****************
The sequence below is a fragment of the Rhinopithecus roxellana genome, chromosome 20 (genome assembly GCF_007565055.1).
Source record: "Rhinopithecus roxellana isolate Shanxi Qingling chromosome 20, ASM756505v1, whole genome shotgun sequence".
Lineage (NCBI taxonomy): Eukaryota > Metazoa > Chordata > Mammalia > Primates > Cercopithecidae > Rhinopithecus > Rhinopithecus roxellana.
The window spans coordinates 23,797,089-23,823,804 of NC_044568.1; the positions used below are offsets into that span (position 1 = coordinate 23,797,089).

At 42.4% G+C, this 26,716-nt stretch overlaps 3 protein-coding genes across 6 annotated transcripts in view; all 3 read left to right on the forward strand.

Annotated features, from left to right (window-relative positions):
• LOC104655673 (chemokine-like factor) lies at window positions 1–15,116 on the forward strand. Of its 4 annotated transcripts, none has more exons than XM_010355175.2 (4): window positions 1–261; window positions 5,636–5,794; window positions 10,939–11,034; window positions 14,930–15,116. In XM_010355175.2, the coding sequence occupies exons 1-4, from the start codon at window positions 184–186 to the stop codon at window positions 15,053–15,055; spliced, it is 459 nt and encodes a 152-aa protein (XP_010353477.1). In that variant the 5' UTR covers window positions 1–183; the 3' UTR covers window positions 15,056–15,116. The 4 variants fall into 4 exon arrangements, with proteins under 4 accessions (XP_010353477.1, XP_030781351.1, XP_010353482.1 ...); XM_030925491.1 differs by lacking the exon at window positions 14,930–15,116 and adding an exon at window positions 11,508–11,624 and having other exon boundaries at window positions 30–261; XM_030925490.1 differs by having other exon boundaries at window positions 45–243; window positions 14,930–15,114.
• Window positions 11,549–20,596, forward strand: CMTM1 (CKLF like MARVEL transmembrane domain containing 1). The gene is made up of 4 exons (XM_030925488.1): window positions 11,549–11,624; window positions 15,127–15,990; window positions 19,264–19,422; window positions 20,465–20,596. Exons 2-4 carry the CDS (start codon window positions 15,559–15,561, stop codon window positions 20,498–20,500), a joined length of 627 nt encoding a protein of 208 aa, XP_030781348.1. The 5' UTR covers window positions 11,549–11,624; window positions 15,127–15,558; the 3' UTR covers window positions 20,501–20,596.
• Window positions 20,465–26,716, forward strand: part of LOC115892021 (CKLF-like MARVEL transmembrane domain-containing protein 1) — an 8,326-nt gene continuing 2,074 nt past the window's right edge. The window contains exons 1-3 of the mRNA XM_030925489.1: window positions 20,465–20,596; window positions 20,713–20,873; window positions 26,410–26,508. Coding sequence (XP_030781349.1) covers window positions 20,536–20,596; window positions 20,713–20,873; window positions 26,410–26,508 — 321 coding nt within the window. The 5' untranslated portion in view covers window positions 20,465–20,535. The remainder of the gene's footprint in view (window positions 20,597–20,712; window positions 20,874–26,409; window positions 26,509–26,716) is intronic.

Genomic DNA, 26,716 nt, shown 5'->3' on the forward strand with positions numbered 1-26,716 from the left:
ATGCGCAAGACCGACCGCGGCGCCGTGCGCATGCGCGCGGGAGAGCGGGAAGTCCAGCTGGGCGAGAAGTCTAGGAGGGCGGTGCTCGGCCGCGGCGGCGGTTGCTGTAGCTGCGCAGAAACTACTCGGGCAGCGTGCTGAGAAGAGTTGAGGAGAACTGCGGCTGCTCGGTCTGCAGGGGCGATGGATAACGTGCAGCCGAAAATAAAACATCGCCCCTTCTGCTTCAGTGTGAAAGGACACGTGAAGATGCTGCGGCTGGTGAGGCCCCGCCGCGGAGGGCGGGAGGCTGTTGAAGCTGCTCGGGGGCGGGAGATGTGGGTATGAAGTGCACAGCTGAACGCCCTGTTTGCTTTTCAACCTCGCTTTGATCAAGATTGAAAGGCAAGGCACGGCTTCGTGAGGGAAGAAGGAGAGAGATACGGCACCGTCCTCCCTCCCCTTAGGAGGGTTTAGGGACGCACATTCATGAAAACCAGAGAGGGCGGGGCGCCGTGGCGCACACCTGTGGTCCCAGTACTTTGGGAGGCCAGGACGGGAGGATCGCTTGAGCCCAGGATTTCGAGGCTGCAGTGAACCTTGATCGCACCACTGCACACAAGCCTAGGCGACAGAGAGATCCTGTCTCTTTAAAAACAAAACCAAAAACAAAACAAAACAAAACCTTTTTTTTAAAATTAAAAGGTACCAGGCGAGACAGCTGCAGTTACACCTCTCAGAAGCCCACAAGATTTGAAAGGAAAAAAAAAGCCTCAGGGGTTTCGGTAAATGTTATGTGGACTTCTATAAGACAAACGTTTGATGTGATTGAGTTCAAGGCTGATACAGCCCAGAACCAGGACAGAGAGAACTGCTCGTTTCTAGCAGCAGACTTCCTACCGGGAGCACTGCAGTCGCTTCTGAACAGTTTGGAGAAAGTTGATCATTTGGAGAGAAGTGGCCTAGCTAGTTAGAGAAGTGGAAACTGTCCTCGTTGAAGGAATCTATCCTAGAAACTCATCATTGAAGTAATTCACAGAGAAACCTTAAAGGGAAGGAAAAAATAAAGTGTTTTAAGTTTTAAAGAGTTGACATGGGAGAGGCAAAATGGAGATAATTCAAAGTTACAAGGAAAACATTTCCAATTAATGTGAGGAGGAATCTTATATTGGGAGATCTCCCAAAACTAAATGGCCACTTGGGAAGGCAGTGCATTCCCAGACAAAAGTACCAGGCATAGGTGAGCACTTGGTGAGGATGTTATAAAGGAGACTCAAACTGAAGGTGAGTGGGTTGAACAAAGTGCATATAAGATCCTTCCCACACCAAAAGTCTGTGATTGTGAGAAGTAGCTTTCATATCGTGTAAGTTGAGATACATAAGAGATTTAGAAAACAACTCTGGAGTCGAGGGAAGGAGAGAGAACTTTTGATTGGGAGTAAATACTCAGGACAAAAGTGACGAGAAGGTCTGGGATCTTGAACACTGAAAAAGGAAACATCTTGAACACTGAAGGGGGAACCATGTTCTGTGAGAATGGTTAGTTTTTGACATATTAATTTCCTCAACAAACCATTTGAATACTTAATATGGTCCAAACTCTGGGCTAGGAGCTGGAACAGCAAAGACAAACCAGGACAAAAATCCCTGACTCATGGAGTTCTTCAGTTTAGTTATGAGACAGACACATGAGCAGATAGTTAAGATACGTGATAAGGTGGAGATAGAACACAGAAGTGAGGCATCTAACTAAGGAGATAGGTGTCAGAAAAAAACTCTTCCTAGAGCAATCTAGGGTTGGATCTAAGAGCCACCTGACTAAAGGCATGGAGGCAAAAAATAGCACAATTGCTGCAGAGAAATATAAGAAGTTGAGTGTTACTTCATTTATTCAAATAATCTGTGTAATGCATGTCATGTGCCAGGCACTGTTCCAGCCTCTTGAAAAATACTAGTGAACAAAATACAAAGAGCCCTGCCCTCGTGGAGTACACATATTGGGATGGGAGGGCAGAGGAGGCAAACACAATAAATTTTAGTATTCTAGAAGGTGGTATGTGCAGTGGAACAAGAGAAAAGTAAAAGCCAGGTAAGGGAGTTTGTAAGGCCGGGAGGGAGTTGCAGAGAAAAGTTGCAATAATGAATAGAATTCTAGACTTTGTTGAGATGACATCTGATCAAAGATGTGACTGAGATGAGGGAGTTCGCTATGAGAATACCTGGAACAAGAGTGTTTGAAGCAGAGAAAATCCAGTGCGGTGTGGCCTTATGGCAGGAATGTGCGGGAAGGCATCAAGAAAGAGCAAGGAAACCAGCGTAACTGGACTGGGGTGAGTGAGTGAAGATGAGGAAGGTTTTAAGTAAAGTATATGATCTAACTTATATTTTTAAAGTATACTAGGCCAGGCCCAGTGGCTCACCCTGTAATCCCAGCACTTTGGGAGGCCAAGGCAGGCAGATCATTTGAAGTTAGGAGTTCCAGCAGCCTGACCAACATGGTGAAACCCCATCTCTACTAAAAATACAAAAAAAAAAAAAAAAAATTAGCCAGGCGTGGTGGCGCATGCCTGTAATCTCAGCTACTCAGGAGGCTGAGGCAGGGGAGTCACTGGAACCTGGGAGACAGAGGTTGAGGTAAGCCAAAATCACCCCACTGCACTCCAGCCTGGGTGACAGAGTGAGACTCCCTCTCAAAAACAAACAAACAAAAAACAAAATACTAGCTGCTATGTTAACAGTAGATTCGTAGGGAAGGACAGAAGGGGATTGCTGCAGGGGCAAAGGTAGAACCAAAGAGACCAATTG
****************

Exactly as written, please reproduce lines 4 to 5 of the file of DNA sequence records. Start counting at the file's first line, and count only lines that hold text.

The window spans coordinates 23,797,089-23,823,804 of NC_044568.1; the positions used below are offsets into that span (position 1 = coordinate 23,797,089).

At 42.4% G+C, this 26,716-nt stretch overlaps 3 protein-coding genes across 6 annotated transcripts in view; all 3 read left to right on the forward strand.